In Russia, Hillary Would Already Have Lost
If Hillary Clinton had just announced her candidacy to run for president in Russia, rather than in the U.S., she'd already be in deep trouble -- just because of the video she made for the occasion.
To an American, her fast-paced, feel-good YouTube clip might look like a bland and insincere attempt to touch base with all the main voter groups, or a firm promise to look after the interests of the middle class, made in a hip, iPhone-ready format.
Russian election watchdogs, however, would cry foul from the first seconds. "According to Russia's 'law' on 'elections,' Hillary would have already been disqualified," tweeted Leonid Volkov, who ran opposition activist Alexei Navalny's inspired, but unsuccessful 2013 campaign for election as mayor of Moscow.
See this? In the very first second?
And this, coming on the heels of that first terrible infringement so fast I could only get a screenshot on the fifth try:
And, as though that wasn't enough:
These are all violations of Article 48, Part 6 of Russia's Federal Law on the Basic Guarantees of the Election -- and Referendum -- Related Rights of the Citizens of the Russian Federation. According to this legislation "it is forbidden to involve in election or referendum campaigning such persons as have not attained the age of 18 on the day of the vote, and to use their images and statements in campaign materials." The only exception made is for families of the candidates themselves.
Then there's this part, which provided the headline for the story on Clinton's presidential bid in the Russian government's official newspaper, Rossiyskaya Gazeta -- "Two Gays Filmed in Hillary Clinton's Video":
In Russia, this image would violate the 2013 Administrative Misdemeanors Code, Article 6.21, Part 2, which threatens fines of up to 1 million rubles ($19,000) for "the propaganda of non-traditional sexual relations among minors through the spread of information aimed at forming non-traditional sexual standards."
In other words, Russian regulators could have argued -- in strict accordance with several different laws -- that children need to be protected from the Clinton campaign. At the very least, the video would have been banned and access shut off by Roskomnadzor, Russia's censorship body for the Internet. Volkov is probably also right that Clinton would have been disqualified altogether, given her plan to raise $2.5 billion in donations. That would be enough to make her a potential electoral threat to President Vladimir Putin.
Indeed, a number of laws adopted in Russia in recent years are designed specifically to silence Putin's opponents and make it impossible for them to preach a liberal agenda the way Clinton does in her video.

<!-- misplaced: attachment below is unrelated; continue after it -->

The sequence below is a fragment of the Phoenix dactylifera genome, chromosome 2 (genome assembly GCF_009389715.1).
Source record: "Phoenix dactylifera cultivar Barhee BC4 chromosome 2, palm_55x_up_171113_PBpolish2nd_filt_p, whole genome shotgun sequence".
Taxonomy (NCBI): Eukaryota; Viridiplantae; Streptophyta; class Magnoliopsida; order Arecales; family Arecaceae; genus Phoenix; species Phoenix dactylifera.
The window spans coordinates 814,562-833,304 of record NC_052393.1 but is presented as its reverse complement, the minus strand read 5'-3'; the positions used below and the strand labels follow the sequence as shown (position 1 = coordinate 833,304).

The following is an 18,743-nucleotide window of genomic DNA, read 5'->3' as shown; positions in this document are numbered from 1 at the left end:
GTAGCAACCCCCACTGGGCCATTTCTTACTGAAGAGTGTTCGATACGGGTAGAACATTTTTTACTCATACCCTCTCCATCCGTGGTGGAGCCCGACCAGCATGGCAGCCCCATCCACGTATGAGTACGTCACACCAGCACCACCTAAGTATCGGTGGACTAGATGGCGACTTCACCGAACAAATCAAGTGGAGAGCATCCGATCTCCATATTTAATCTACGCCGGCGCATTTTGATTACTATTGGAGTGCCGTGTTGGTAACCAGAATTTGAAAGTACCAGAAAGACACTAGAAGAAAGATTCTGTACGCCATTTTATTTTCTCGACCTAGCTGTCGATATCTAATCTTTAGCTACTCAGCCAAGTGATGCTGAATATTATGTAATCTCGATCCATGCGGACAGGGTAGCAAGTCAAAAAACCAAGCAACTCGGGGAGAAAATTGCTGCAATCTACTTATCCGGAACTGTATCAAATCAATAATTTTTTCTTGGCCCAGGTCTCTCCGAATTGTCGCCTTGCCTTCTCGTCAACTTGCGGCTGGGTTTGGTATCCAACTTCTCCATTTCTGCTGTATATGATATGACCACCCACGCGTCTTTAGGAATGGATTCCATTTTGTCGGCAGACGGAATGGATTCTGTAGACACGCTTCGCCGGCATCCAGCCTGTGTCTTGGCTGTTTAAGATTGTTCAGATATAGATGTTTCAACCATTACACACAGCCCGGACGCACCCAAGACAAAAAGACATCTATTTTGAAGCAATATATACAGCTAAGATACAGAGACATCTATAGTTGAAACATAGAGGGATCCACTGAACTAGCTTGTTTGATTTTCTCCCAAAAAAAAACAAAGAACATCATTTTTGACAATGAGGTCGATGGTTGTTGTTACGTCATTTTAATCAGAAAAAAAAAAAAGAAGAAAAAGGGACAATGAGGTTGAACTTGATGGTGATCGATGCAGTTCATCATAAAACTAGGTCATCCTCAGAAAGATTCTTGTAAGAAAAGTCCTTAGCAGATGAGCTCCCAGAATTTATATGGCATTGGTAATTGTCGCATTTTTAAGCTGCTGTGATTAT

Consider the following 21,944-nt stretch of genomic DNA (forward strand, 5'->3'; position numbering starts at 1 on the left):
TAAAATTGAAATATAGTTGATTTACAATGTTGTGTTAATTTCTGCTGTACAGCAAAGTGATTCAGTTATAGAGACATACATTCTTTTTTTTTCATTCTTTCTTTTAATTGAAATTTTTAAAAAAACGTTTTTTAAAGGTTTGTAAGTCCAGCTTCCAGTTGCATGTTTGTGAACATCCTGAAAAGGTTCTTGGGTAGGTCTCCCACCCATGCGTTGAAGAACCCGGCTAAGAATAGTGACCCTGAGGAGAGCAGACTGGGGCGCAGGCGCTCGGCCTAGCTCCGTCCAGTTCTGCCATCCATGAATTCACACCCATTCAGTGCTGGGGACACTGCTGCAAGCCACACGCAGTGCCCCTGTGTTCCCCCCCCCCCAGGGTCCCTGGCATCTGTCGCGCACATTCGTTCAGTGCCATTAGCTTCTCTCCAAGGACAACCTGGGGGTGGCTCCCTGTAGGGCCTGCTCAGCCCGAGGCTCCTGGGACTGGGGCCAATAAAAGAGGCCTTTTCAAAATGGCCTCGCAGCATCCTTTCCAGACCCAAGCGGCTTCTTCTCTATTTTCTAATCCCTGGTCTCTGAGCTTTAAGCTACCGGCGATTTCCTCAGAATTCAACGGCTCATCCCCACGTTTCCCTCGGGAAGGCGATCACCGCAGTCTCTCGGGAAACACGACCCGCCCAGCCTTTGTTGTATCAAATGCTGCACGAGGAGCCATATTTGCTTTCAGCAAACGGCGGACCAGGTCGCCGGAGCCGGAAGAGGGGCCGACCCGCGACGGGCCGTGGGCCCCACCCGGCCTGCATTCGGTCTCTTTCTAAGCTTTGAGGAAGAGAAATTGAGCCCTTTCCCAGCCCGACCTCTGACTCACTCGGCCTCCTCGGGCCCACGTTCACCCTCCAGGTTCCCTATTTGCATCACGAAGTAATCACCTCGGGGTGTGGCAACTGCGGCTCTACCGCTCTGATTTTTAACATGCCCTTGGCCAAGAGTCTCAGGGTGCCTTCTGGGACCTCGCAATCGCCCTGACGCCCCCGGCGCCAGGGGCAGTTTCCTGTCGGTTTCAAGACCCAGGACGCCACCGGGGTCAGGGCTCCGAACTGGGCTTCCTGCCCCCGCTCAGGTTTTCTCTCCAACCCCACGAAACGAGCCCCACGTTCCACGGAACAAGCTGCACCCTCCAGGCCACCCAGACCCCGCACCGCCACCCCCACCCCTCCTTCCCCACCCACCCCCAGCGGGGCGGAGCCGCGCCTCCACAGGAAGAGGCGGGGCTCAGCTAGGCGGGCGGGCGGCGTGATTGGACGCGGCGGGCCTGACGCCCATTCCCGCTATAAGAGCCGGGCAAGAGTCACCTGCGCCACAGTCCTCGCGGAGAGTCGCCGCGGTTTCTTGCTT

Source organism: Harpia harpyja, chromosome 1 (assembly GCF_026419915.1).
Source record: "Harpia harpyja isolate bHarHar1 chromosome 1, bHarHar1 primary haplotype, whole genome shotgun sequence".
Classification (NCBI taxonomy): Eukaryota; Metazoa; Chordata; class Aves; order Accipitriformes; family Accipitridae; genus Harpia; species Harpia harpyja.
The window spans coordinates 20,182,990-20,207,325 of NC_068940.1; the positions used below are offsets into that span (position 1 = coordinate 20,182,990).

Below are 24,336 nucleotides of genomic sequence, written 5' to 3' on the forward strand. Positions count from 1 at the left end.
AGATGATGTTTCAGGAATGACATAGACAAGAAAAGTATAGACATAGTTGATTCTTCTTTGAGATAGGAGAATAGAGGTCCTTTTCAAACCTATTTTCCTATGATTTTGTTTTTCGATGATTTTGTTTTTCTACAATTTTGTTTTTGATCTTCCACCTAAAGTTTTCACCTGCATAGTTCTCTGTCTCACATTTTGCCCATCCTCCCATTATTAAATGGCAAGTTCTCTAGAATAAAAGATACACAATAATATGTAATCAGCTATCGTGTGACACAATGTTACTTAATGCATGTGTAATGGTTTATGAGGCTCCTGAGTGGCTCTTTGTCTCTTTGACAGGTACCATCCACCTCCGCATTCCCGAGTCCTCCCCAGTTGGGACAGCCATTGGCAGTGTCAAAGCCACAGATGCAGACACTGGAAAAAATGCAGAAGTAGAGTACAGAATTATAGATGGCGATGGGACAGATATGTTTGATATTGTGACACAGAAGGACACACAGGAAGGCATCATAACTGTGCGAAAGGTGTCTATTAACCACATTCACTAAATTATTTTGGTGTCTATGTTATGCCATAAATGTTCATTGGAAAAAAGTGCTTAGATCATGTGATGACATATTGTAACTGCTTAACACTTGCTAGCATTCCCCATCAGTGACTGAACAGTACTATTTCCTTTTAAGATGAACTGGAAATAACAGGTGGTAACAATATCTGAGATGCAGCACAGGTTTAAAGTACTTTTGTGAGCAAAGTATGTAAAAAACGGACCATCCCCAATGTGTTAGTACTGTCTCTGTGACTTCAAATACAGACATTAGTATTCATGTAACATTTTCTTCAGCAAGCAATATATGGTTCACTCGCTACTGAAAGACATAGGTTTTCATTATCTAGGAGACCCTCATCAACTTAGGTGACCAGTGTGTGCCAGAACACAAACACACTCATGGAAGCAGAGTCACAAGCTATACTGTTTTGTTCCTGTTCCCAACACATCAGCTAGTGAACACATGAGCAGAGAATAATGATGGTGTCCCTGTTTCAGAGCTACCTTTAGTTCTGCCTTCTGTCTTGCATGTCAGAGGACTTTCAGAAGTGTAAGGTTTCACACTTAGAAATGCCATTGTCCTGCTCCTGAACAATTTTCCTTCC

There is another side to this story, though. If Clinton wins, she will have to deal with Putin, an endeavor in which she has failed before. In 2009, as U.S. secretary of state, she presented her Russian counterpart Sergei Lavrov with a big red push button with the word "Reset" on it in English and in Russian. Only she got the Russian translation wrong: instead of the correct "perezagruzka," the inscription said "peregruzka," or "overload." Lavrov and Clinton were able to laugh about it then, but the mistake turned out to be prophetic. Things went downhill quickly and, last year, Clinton likened Putin to Hitler.
Indeed, it's partly Clinton's fault that a video like hers is unimaginable in today's Russian politics. It was on her watch as secretary of state that Putin finally gave up on the idea of building some kind of alliance with the West: He blamed her department for fomenting the middle class protests that roiled Moscow in 2011-2012. After those fruitless demonstrations, Russia's rubber-stamp parliament passed dozens of restrictive laws such as the ones I cited above.
Perhaps there was little Clinton could have done to stop Putin from becoming paranoid about Western interference, but at the least she contributed to the U.S. failure to lead by example. And, through her candidacy, she continues to do so: Clinton personifies, along with her potential Republican rival for the White House Jeb Bush, the worrying ascendancy of presidential dynasties in the U.S. From a Russian standpoint, these don't look much better than Putin's job-switching tandem with former President (and now Prime Minister again) Dmitri Medvedev.
Despite the exclusionary role that dynasties and money play in today's U.S. presidential elections, however, any suggestion of equivalence with Russia is false. U.S. candidates are genuinely free to tell voters what they like, and the party in opposition is protected, not sabotaged, by the law. As Winston Churchill might have said, U.S.-style democracy in 2015 is the worst form of government, except for the alternative.
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